All the while, global currency values fluctuate in reaction to any sign of the UK government’s approach to Brexit. Number 10 is acutely aware that business leaders could start becoming wary of reinvesting in the UK given the repercussions of repeated political upheaval. Theresa May’s recent CBI speech alluded to this, saying any such Brexit deal would be one “that is going to work best for business in the UK”. Given this, it is likely that the Prime Minister will seek to agree a transition period with the EU after 2019 to avoid any ‘cliff edge’ following the conclusion of the two year formal negotiation period. In the shorter term, the government will be inclined to embark on an appeasement strategy for businesses, especially after many caught wind of the sweetheart deal given to Nissan last month. Lobbyists working on behalf of big pharma, the tech sector and UK aviation are reportedly already lining up to press the government on future trading terms. Britain’s recent rise to tenth position in the World Bank’s league tables of business-friendly tax regimes could account for little if investors decide to shrug off the UK for more politically stable environments. The government’s much anticipated ‘industrial strategy’ could therefore become a core component of the government’s plans to calming business’ fears in the months ahead.

The weakening value of the pound also means the government could be forced into taking action to encourage consumer spending should import costs grow. Number 10’s latest acronym, ‘Jams’ (‘Just About Managing’) refers to Theresa May’s commitment to taking a more active approach to helping middle-income families across Britain. This commitment could be increasingly important should sterling react badly to any future political announcements and prices start to creep up. This hands-on approach could be a calculated political decision at proving the UK is still a sound place to invest, while protecting poorer families who are already most vulnerable from any rise in inflation rates that may come in next year.

The prospect of formal parliamentary debate on Article 50 also raises hope that investors will discover more on the government’s plans for future immigration models. The Home Office has repeatedly stated their intentions to reduce net-migration to the tens of thousands, yet have so far provided no analysis on the economic consequences of such a move. Policy wonks across Westminster are asking what this means post-Brexit, especially for those parts of the UK economy disproportionately staffed by low-skilled workers from the EU. 75% of EU citizens working in the UK would not meet the current visa requirements for non-EU workers. Expanding the current work permit system and giving more generous options to EEA nationals, therefore seems the most likely route at present. Yet without confirmation from government this will continue to be one amongst a range of options.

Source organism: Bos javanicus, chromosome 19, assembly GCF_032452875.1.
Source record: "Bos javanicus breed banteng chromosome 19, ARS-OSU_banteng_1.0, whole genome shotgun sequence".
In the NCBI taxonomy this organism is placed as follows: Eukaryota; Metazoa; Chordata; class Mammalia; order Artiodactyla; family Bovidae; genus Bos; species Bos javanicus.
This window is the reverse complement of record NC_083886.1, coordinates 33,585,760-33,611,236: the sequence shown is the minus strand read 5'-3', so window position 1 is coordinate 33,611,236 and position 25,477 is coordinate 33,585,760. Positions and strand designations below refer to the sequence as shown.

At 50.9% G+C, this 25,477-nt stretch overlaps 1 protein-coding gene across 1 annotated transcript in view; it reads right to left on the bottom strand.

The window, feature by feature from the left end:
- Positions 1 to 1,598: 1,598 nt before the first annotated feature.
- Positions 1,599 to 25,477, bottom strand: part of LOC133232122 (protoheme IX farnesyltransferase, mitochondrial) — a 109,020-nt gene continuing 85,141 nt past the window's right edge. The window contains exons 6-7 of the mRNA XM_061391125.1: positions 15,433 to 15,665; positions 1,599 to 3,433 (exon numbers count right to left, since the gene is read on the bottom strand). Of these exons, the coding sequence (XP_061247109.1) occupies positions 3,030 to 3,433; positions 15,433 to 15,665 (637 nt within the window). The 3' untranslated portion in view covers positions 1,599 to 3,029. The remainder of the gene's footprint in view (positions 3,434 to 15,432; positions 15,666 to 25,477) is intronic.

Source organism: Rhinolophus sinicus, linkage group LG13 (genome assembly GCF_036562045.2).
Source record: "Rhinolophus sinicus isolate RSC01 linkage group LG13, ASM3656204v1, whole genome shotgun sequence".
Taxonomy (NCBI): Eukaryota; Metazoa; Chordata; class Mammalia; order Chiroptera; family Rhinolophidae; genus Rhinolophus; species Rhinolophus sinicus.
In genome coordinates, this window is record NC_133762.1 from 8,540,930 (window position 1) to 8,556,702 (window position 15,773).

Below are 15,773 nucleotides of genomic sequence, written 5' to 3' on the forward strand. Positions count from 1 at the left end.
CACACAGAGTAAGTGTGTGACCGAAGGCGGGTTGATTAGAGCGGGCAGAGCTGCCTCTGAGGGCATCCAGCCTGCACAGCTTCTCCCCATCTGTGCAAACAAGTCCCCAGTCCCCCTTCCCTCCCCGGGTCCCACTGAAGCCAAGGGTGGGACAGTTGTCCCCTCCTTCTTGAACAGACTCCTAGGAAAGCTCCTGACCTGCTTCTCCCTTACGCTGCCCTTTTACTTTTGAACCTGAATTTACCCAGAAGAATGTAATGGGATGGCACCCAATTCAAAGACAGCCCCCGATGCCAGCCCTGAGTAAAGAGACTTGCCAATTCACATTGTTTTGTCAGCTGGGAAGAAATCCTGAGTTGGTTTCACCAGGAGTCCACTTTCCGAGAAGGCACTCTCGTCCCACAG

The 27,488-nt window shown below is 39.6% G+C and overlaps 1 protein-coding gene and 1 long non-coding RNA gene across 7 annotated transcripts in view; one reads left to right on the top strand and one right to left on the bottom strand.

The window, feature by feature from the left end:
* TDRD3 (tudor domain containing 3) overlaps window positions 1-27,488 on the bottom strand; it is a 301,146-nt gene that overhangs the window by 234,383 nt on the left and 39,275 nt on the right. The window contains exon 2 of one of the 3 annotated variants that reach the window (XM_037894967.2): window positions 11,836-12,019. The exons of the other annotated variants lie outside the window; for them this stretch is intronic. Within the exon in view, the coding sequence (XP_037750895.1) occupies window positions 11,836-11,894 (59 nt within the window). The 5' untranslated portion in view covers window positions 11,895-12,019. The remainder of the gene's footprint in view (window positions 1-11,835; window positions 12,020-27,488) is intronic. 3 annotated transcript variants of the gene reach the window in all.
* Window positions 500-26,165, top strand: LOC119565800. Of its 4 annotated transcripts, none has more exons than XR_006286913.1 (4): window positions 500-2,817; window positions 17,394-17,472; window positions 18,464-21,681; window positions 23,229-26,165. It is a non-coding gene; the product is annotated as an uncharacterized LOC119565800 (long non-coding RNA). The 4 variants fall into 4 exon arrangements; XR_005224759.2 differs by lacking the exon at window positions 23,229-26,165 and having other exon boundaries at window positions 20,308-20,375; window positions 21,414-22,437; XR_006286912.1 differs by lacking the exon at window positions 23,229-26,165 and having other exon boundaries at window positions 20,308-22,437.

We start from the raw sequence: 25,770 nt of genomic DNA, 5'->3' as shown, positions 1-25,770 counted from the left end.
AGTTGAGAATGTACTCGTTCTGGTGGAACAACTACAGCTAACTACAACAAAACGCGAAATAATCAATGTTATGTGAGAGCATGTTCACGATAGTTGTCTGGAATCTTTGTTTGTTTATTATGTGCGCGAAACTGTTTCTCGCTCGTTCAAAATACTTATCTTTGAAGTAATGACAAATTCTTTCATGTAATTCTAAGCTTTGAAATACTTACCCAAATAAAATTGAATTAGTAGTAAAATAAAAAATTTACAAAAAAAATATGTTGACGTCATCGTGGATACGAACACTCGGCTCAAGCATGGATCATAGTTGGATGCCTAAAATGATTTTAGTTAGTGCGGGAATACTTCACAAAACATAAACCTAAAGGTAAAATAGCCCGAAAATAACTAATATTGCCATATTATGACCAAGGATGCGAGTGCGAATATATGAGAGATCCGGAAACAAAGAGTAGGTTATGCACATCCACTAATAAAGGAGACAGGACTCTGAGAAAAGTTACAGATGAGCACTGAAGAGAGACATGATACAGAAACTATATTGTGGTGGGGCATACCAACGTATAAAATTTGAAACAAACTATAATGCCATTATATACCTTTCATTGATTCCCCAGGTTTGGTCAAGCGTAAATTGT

The issues surrounding the upcoming Supreme Court ruling are clearly cause for concern for Theresa May’s officials and members of the business community. Ironically, should the government lose their appeal, the next legal step available to them would be to the European Court of Justice. The political upheaval, not to mention the media backlash, from this scenario makes it highly unlikely, meaning Theresa May’s “bombproof” Article 50 bill could be the government’s only remaining path.

2016 has been a year dominated by political uncertainty. With the rise of Trump in America, and Europe facing imminent referenda and elections, Britain may have thought its moment in the spotlight had passed. However, the Brexit debate is only just beginning and the Supreme Court decision could send the British political establishment into another frenzy.

Navigating this situation is complex given the intricacies of government and the dynamics of Westminster policymaking. However, keeping a close eye on political movements means investors can help make more informed decisions in the coming months, and ensure they are in a strong position to maximise opportunities as they arise.

Westminster Advisers, 23 November 2016